“Stranger Danger” Rules

Make sure your children understand . . .

  • That you will never send a stranger to pick them up from somewhere. Establish a “code word” that anyone picking them up unexpectedly would know. Moms on the listserv shared theirs—“meatball,” “pierogi,” etc. Make it something pertinent to your family but that a clever stranger wouldn’t be able to guess.
  • A grownup should never ask a child for help with directions or finding a lost pet. Run away if approached.
  • That if separated in a store or park, to stay where they are; you will find them. Tell them to seek help from another nearby mom.
  • To always ask you before going anywhere and to give you all the details about where they’re going, who is going with them, and when they’ll be back. (For older children.)
  • That it is okay in any situation in which they feel uncomfortable to walk or run away and, if grabbed, to yell, kick, scream, and do whatever it takes to draw attention. Teach them to yell, “This is not my [parent]!” to alert passersby.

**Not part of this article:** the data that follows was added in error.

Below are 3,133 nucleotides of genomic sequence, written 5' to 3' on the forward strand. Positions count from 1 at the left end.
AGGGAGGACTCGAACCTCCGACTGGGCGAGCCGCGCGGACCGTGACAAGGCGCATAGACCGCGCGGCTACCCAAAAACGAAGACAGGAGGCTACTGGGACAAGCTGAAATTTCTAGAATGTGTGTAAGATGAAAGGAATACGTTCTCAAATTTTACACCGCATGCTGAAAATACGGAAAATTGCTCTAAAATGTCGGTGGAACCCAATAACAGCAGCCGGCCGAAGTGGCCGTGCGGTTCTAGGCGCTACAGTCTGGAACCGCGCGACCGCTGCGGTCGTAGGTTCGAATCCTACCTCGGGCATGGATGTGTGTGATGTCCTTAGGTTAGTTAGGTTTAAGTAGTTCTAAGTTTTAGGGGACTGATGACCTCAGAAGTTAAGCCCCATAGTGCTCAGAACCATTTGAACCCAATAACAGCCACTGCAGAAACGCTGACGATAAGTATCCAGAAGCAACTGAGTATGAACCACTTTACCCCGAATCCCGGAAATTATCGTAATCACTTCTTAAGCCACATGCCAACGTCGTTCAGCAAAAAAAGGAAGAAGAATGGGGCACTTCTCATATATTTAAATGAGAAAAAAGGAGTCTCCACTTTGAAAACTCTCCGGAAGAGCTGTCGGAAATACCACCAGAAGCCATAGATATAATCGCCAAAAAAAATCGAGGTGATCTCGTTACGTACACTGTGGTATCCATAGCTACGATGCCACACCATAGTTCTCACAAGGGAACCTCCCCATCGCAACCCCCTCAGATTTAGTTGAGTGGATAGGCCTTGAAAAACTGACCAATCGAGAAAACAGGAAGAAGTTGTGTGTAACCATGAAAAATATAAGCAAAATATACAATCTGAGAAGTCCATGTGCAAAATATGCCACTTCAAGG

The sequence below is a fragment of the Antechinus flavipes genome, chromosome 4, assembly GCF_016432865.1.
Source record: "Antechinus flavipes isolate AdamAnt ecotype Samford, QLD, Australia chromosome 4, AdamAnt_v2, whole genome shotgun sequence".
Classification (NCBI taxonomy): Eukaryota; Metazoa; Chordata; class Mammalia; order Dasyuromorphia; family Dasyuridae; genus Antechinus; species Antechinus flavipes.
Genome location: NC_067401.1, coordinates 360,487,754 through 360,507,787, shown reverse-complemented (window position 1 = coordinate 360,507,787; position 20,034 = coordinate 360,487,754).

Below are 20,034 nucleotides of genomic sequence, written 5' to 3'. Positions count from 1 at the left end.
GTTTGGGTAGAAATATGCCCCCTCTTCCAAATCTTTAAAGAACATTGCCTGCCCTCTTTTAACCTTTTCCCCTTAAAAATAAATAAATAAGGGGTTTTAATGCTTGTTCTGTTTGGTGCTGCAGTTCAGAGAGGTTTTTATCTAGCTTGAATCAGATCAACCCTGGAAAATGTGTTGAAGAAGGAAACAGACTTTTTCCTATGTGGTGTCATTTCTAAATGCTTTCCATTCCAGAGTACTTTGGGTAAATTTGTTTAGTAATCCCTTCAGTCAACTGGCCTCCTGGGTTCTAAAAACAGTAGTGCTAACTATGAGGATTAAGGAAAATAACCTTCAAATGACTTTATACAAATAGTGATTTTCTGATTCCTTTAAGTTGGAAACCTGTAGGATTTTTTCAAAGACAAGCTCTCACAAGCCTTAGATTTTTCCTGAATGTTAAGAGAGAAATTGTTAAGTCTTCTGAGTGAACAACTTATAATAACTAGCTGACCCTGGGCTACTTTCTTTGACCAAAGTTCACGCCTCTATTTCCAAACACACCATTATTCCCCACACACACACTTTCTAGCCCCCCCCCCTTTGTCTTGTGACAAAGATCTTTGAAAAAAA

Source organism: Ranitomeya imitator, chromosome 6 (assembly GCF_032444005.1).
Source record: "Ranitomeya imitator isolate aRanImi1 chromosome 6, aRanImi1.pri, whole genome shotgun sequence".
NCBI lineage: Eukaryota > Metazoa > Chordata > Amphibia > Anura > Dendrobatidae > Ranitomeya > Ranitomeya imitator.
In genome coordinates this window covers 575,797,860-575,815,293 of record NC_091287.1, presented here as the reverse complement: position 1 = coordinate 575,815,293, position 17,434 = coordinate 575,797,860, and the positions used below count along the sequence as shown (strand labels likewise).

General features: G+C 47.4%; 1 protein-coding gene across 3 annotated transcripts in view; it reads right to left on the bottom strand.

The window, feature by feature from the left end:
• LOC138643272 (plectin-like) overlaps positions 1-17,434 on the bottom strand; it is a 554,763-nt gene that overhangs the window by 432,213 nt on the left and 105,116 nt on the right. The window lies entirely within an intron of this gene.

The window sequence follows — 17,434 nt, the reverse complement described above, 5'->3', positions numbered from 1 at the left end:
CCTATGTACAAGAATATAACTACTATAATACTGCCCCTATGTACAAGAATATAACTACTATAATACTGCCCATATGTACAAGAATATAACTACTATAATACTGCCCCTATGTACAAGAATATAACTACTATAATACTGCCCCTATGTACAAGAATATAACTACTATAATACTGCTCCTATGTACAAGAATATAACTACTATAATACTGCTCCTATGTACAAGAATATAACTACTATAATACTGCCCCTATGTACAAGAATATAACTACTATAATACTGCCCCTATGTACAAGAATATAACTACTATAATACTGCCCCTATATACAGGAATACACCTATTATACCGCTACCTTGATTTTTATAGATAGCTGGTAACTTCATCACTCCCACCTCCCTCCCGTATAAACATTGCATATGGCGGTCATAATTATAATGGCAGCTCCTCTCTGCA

• That they have the right to say no to any touch or actions by others that makes them feel scared, uncomfortable, or confused. Reassure them that they can tell you anything.
  • The anatomically correct terms for their body parts. Educated = less vulnerable.

For parents to be especially mindful of . . . 

  • Look and listen to small cues and clues that something may be troubling your children. Some children may not be able to tell you when something happens, because they have been threatened that bad things will happen if they do.
  • Pay attention if they tell you they don’t want to be with someone or go somewhere.
  • Notice when someone shows one or all of your children a great deal of attention or begins giving them gifts.
  • Children may be especially fearful of being punished, being embarrassed, or experiencing the loss of the love and respect of their family members and friends. If your children do confide in you, remain calm, noncritical, and nonjudgmental.
  • Be sure to screen babysitters and caregivers.
  • Establish rules and guidelines for computer use for your children.

List of Mom-Vetted Resources